1. Figure out what guideline child support amount is
Before the judge can sign an agreement between the parents that sets a child support amount that is lower or higher than the guideline, you must first know what the California guideline child support amount would be.

To figure out what it would be, you can:

  • Ask the family law facilitator in your county. He or she can run the calculation and tell you what the guideline would be.
  • You can calculate the amount yourself by using the California Guideline Child Support Calculator.  Calculating child support can be complicated, especially if you have never done it before.  If you do it yourself, you may want to have a lawyer or the family law facilitator check the calculation.

2. Agree on an amount and other issues
Part of being fully informed about your child support rights is knowing what the guideline amount of child support would be. So, if you agree to pay more or receive less than the guideline, you are doing it voluntarily and with all the information.

You also have to agree on who will keep or pay for health insurance for th children and how to split other expenses related to your child or children, like:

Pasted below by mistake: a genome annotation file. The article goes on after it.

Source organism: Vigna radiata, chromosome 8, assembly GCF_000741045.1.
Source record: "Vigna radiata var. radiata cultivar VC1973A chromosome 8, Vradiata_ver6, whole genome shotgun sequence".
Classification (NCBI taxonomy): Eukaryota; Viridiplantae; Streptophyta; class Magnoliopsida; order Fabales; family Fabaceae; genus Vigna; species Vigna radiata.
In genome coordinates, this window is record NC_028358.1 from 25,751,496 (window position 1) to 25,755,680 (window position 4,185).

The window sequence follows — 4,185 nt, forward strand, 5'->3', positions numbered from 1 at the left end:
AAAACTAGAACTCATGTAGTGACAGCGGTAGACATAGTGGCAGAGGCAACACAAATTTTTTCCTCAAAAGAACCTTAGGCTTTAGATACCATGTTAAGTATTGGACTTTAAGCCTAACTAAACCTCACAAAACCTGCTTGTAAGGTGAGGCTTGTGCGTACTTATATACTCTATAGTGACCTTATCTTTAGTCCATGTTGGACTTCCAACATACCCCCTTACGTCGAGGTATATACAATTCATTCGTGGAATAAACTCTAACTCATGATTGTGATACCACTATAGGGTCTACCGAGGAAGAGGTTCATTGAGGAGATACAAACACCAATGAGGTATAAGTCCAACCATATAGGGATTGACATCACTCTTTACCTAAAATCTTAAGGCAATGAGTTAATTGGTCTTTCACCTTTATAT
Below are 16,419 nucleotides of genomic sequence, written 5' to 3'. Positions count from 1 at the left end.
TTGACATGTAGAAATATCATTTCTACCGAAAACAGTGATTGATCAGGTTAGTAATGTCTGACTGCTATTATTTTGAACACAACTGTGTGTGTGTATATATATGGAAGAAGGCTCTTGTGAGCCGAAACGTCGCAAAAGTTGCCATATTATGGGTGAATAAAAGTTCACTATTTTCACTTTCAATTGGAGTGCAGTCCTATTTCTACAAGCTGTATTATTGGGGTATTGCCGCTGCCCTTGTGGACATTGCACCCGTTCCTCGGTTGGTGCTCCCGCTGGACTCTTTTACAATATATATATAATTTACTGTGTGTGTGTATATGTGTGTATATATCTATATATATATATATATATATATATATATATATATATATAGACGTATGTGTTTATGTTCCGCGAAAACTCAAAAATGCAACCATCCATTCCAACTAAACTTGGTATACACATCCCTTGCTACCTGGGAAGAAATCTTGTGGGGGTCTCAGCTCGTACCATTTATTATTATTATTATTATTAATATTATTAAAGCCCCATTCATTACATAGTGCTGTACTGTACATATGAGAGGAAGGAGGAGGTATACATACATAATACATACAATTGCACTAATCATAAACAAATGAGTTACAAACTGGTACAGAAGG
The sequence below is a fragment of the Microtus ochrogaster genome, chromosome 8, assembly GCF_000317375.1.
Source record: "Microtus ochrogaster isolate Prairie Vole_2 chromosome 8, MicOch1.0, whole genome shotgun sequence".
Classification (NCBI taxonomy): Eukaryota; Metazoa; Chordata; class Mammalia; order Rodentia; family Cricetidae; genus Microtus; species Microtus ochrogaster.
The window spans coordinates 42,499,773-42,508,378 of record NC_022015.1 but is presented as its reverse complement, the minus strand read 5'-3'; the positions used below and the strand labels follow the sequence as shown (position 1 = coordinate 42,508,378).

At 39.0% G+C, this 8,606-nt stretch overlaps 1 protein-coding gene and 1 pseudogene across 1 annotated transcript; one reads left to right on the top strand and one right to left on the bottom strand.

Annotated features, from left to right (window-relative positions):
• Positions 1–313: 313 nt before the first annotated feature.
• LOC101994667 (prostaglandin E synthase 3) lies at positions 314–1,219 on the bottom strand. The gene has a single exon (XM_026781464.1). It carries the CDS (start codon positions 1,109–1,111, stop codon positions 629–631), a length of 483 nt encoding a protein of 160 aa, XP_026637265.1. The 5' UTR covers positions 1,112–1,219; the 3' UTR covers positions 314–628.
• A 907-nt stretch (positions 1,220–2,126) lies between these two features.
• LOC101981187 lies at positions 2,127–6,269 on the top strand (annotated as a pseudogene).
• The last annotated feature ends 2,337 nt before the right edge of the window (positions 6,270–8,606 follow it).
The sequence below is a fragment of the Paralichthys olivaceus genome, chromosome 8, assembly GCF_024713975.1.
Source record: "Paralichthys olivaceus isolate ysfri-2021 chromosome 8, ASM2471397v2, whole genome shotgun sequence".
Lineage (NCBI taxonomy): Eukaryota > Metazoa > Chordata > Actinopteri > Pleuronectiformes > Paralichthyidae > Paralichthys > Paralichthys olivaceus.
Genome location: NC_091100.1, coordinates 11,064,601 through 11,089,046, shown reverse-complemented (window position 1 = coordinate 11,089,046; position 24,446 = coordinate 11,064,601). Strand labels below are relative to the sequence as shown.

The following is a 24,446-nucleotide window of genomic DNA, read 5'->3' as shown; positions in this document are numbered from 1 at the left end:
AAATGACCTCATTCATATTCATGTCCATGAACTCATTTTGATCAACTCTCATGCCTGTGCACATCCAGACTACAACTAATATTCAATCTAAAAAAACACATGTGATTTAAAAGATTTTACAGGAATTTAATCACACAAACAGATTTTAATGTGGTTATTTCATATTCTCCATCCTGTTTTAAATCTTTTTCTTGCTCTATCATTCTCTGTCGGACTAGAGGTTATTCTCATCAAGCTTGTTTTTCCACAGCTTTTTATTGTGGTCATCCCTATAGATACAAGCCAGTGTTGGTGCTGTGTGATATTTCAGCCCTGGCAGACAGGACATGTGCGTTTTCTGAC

• Child-care expenses;
  • Health-care costs not covered by insurance (co-pays, etc.);
  • Special education or other needs of the children (tutoring, after school activities, etc);
  • Travel expenses related to visitation (if any); and
  • Any other expense related to your children.

Child-related expenses are usually shared 50-50 or proportionate to each parent’s income where there is a large difference between the parents’ incomes, but you can agree to any division that you feel is appropriate in your situation.

And you need to decide how the child support payments will be made: directly between the parents, directly to the provider, or by wage garnishment (wage assignment).

3. Write up your agreement